Peace talks between the warring parties in Syria’s civil war hit an impasse Monday after the government failed to allow a 12-truck aid convoy into the besieged old city of Homs and the opposition rejected a government statement on the aims of the conference.
Lakhdar Brahimi, the United Nations special representative on Syria, said “there is no decision yet” from the government on the convoy, which the political opposition has called a top humanitarian priority. Brahimi said the government’s proposal to evacuate women and children from the besieged old town also was on hold, due to a discussion of “all sorts of” security problems.
The veteran Algerian negotiator did not mask his disappointment. “The humanitarian discussions haven’t produced much, unfortunately,” he said.
“I am still begging, asking that something be done” about Homs and a half-dozen other towns under siege, including at least two beset by armed opposition forces, he said. But he summed up: “You know, we never expected miracles.”
Never miss a local story.
The formal talks, which opened Friday at the U.N.’s European headquarters, moved into the political realm Monday and immediately hit a wall, with the opposition rejecting the government’s proposed set of principles to guide the discussions.
Brahimi said most of the principles in the government statement were already in the Geneva declaration, the 2012 document that formed the basis for the current round of negotiations. One important principle was missing, however: the communique’s call for appointing a “transitional governing body” with “full executive powers” whose membership either side could veto.
The United States and the opposition claim that that provision would exclude Syrian President Bashar Assad from participation in the transitional authority, because the opposition would never agree to his involvement. Opposition spokesman Louay Safi called omission of the transitional authority a “tactic to divert us from the real purpose” of the talks: discussion of an executive power that would replace Assad.
The Syrian government said the opposition’s response revealed its lack of experience and its reliance on others outside the meeting room to make its decisions.
Omran al Zoubi, the Syrian information minister, said Syria’s statement of principles contained no reference, positive or negative, to Assad or the office of the presidency and only called for respect for Syrian sovereignty, territorial integrity, national unity and fighting terrorism.
“What’s amazing is that they rejected this communique in less than two minutes,” he said. “One of them made a phone call, then came back to whisper in the ear” of chief negotiator Hadi al Bahra “to say that they reject this statement, part and parcel.”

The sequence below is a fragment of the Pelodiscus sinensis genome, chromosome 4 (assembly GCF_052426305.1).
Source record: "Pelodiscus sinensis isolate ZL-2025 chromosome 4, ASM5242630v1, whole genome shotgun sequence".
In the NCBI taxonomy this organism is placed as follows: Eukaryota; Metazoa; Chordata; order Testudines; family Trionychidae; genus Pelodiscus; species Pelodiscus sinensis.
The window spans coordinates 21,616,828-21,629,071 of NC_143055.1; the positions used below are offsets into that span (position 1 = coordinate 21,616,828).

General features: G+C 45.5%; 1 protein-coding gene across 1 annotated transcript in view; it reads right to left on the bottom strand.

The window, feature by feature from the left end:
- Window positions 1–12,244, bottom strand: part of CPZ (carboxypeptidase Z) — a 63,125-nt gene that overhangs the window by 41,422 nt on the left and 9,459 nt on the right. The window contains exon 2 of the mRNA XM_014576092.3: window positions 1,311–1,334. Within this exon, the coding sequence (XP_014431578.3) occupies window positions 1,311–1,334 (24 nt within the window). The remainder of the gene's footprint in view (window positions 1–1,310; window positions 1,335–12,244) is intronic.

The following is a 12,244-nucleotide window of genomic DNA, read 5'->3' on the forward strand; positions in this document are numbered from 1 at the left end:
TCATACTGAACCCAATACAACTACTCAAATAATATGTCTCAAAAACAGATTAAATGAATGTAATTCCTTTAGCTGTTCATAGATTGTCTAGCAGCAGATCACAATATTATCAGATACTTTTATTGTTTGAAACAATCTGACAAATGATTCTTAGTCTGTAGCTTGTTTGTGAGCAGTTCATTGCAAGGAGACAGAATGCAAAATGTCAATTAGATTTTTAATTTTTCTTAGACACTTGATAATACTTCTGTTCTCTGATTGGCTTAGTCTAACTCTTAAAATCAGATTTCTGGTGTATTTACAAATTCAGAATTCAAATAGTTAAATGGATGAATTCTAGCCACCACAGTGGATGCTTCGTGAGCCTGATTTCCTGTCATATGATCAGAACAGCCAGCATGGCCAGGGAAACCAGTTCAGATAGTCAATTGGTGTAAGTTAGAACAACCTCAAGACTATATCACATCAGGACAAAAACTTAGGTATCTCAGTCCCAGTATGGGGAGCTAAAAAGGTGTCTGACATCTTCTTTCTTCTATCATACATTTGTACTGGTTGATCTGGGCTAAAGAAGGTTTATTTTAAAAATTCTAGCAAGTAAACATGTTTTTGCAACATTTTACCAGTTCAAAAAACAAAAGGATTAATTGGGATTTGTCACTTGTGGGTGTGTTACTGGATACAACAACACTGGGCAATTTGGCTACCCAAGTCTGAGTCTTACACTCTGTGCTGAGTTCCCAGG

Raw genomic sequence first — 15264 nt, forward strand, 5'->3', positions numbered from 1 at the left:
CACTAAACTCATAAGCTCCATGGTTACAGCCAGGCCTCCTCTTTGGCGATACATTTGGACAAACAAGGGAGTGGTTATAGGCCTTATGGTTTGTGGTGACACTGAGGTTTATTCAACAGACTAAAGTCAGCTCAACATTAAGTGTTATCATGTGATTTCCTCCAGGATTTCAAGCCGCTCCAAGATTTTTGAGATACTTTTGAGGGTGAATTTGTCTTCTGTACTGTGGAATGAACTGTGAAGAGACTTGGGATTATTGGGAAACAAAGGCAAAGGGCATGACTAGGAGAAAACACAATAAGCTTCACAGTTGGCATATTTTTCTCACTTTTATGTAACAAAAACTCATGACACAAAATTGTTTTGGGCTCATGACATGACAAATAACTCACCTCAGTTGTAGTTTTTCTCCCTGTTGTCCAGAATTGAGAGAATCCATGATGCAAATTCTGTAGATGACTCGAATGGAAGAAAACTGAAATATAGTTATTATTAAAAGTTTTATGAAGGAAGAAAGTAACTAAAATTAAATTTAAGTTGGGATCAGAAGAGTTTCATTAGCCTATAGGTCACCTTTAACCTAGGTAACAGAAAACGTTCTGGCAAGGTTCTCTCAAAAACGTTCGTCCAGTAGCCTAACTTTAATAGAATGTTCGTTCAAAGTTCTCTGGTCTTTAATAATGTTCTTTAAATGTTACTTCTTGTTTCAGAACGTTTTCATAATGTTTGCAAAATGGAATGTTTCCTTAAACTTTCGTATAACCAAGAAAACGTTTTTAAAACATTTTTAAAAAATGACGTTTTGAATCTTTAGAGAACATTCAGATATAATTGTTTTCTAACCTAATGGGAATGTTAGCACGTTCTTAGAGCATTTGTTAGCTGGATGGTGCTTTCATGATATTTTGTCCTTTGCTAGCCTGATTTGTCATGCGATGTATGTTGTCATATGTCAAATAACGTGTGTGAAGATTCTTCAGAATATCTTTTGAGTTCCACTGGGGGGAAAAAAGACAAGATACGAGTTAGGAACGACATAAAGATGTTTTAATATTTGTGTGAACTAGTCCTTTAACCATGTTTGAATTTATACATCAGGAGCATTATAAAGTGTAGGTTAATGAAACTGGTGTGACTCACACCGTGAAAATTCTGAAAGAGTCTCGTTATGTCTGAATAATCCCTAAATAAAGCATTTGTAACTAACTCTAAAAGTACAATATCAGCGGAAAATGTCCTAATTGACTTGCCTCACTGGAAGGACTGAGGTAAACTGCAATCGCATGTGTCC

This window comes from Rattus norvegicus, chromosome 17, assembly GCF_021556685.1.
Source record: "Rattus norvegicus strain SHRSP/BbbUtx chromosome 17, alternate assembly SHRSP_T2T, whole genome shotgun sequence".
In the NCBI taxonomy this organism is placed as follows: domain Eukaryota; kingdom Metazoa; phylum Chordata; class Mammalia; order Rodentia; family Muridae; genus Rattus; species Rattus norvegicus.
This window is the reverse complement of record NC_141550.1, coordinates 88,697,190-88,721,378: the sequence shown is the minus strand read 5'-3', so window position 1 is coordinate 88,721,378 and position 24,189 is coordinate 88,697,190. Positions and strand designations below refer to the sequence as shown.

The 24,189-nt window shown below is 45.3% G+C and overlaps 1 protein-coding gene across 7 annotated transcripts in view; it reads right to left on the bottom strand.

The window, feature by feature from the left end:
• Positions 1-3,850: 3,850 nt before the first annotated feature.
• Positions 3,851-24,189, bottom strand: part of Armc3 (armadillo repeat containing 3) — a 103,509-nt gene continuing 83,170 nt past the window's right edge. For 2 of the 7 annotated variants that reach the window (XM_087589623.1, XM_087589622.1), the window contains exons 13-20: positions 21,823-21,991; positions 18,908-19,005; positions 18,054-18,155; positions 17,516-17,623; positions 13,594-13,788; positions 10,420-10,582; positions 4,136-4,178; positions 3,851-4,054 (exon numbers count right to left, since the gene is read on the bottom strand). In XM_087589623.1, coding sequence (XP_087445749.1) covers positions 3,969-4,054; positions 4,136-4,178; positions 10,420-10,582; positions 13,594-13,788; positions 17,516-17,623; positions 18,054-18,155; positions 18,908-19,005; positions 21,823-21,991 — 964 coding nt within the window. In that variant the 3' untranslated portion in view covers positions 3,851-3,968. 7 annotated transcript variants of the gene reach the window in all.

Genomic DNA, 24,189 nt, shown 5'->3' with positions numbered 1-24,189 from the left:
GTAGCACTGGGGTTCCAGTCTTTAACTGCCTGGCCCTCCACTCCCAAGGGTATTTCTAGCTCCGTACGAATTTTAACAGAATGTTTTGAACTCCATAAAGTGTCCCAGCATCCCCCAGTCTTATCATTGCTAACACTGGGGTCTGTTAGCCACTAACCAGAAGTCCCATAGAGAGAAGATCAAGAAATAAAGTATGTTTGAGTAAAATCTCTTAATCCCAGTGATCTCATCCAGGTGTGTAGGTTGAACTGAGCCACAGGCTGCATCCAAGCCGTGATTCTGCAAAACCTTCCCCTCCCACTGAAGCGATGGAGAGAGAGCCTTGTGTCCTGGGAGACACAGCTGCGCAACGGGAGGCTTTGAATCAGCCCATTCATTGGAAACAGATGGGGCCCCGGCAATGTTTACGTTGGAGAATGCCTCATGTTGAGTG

The initial skirmishing may turn into a footnote when the bigger issues come up Tuesday: the actual content of the June 2012 “action plan.”
Brahimi was asked how he’d get around the contradiction between the opposition's demand that Assad go and the government’s insistence that he stay. “If you have any ideas, I’ll take them with pleasure,” Brahimi quipped.
Western diplomats said an aid convoy to Homs, which has been under siege for 18 months, was still possible. They noted that the plan to provide aid to an estimated 2,500 to 3,000 people trapped in the old city quarter had been discussed in detail with Russia, Assad’s principal foreign backer, during the week before the conference opened.
But the standoff over the convoy and the proposed evacuation of women and children from the besieged quarter underscored the different objectives of the two sides.
The Syrian government objects to any possibility that aid would go to the rebels who occupy the quarter, while the opposition fears that removing the women and children would give the government free rein to crush the rebels there.
Safi called government policy in Homs a “crime against humanity” and said removing women, children – or anyone – from Homs would change the demographics of the city.
“The regime has not delivered the food and medicines to people who are starving. The regime is using starvation tactics to force people to submit to its will,” he said.
There was an element of confusion over exactly what had been agreed to Sunday. Brahimi said the Syrian government had agreed to the evacuation of women and children, and he appealed to the government to let the convoy through. A short time later, Syria’s deputy foreign minister, Faisal Maqdad, said his government was ready for a shipment of food and aid into Homs, though he emphasized that the evacuation was, in the government’s view, more important.
Neither he nor Brahimi explained the linkage between the two humanitarian aid moves. But it appeared that the sequence held the key, for the opposition insists that the food and medicines go in first and regime apparently wants to do it in reverse order.
The United States said Monday that the Assad government “must approve the convoys” because “the situation is desperate and the people are starving.”
State Department spokesman Edgar Vasquez called an evacuation of women and children from the old city “not sufficient.”
Civilians, he said, “must not be forced to leave their homes and split up their families before receiving much-needed food and other aid.”